". . . are we not better served to have those resources deployed to actually educate Iowa students in the arts?"
The idea of selling the University of Iowa's Pollock has come up again in the state legislature. The chairman of the House Appropriations Committee has introduced a bill calling for the sale, with the sales proceeds going "into an endowment that could provide $5 million a year for scholarships for resident students at the UI majoring in art." Any sale would have to provide that the work "must be on the UI campus for at least three months every four years ..., so students could still use it for educational purposes."
This issue has been raised before, and nothing ever came of it. I suspect the same will be true this time, but, to me, one interesting aspect of the story is the involvement of the state legislature. That is, we're often told that the reason museums can't sell works is that they are held "in trust" for "the public." Presumably, the public in this case is the people of the State of Iowa. But what if that public's elected representatives vote (imagine, to make the case even stronger, unanimously) to sell the work? Or, imagine the matter is put to a direct vote by referendum, and "the public" votes overwhelmingly in favor of the sale? What then? Would it still be wrong to sell? I suppose the argument might be that the museum is protecting the interests of future generations of Iowans, who would be deprived of the opportunity to see the work (except for at least three months out of every four years), but what reason do we have to think future generations wouldn't have similar views to the current generation that just voted overwhelmingly to sell?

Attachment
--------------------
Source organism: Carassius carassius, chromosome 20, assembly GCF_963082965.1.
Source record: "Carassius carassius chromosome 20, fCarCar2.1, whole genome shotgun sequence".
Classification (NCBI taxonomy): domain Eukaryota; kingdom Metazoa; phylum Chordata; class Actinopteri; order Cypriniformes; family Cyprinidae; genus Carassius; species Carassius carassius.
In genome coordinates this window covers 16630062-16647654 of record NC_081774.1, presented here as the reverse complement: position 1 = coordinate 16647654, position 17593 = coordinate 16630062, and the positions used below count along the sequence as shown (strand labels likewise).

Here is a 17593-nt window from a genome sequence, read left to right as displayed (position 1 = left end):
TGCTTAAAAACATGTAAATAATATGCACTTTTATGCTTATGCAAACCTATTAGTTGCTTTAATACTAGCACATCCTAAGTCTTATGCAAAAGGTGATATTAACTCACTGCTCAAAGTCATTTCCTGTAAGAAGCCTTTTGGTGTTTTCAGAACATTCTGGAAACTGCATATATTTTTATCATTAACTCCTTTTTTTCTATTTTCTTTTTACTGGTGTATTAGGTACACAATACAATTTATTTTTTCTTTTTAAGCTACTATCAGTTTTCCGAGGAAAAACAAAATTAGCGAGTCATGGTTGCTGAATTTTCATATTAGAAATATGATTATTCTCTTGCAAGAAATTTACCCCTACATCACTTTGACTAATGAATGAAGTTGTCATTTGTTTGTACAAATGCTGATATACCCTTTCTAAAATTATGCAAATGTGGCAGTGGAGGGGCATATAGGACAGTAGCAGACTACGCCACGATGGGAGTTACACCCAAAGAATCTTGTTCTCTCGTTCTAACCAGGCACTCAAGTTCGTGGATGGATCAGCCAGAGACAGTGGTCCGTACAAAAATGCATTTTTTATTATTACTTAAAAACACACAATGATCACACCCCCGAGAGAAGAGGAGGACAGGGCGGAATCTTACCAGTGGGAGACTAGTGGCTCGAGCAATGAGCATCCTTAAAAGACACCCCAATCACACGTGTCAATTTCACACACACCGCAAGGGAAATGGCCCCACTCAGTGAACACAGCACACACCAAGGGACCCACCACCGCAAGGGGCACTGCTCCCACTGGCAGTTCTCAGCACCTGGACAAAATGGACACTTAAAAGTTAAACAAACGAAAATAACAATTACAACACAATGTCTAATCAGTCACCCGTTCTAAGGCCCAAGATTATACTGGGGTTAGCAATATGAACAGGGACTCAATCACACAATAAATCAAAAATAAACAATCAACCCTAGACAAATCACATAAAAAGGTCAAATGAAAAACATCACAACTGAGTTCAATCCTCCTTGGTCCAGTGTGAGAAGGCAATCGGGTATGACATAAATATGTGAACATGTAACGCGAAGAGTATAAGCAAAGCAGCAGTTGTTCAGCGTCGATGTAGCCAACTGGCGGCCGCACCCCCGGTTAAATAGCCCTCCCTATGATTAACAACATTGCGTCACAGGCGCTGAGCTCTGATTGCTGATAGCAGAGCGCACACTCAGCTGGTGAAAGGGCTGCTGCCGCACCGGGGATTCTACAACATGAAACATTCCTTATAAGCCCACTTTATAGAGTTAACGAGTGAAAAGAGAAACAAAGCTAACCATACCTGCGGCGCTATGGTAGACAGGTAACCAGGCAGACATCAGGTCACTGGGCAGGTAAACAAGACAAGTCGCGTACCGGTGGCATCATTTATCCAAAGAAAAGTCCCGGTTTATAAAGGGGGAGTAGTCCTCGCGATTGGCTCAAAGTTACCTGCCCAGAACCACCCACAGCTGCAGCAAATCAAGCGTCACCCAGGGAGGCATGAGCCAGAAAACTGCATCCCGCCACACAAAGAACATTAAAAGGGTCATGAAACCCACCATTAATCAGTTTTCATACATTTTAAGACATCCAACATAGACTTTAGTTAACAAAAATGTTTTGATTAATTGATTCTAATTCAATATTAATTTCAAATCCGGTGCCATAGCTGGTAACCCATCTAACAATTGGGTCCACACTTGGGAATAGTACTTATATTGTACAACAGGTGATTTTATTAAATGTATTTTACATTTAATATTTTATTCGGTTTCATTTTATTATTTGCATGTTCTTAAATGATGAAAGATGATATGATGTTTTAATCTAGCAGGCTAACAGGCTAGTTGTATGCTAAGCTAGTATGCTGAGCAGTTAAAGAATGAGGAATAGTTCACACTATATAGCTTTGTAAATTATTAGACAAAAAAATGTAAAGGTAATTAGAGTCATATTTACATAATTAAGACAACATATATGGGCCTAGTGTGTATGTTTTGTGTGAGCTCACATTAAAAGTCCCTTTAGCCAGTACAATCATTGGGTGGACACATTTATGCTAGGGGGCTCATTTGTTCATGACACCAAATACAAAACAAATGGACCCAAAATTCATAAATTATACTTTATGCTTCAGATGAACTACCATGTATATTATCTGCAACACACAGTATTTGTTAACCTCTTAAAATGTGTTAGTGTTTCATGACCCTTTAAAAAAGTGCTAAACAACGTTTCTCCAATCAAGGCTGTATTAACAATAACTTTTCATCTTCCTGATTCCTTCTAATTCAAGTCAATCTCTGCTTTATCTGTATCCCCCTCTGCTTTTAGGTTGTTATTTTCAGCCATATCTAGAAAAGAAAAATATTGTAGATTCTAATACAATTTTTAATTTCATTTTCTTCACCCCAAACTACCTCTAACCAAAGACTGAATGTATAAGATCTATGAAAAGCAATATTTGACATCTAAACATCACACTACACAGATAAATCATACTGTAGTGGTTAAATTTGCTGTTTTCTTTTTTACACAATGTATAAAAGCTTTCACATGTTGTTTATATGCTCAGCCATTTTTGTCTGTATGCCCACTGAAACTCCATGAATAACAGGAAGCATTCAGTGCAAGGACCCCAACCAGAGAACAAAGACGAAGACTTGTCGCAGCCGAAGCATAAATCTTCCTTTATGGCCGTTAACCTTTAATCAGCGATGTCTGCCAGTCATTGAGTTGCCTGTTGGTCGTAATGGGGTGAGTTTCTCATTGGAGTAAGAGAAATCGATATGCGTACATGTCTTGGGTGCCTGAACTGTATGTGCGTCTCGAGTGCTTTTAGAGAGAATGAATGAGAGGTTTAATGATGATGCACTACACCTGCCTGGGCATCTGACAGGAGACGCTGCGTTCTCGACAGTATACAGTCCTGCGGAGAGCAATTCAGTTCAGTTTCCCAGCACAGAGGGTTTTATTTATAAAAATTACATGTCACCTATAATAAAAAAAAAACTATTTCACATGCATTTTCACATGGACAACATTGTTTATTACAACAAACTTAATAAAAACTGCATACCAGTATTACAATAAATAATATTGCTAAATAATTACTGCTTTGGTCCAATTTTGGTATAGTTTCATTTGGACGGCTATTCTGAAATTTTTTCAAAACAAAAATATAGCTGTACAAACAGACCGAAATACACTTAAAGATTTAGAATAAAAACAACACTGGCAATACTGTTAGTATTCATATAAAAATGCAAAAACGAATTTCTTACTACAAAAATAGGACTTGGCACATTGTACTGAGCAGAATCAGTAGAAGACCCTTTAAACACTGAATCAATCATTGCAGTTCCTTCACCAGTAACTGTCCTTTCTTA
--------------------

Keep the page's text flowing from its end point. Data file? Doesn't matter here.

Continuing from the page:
In any event, brace yourselves for the howls of outrageous outrage from the chorus of the perpetually outraged.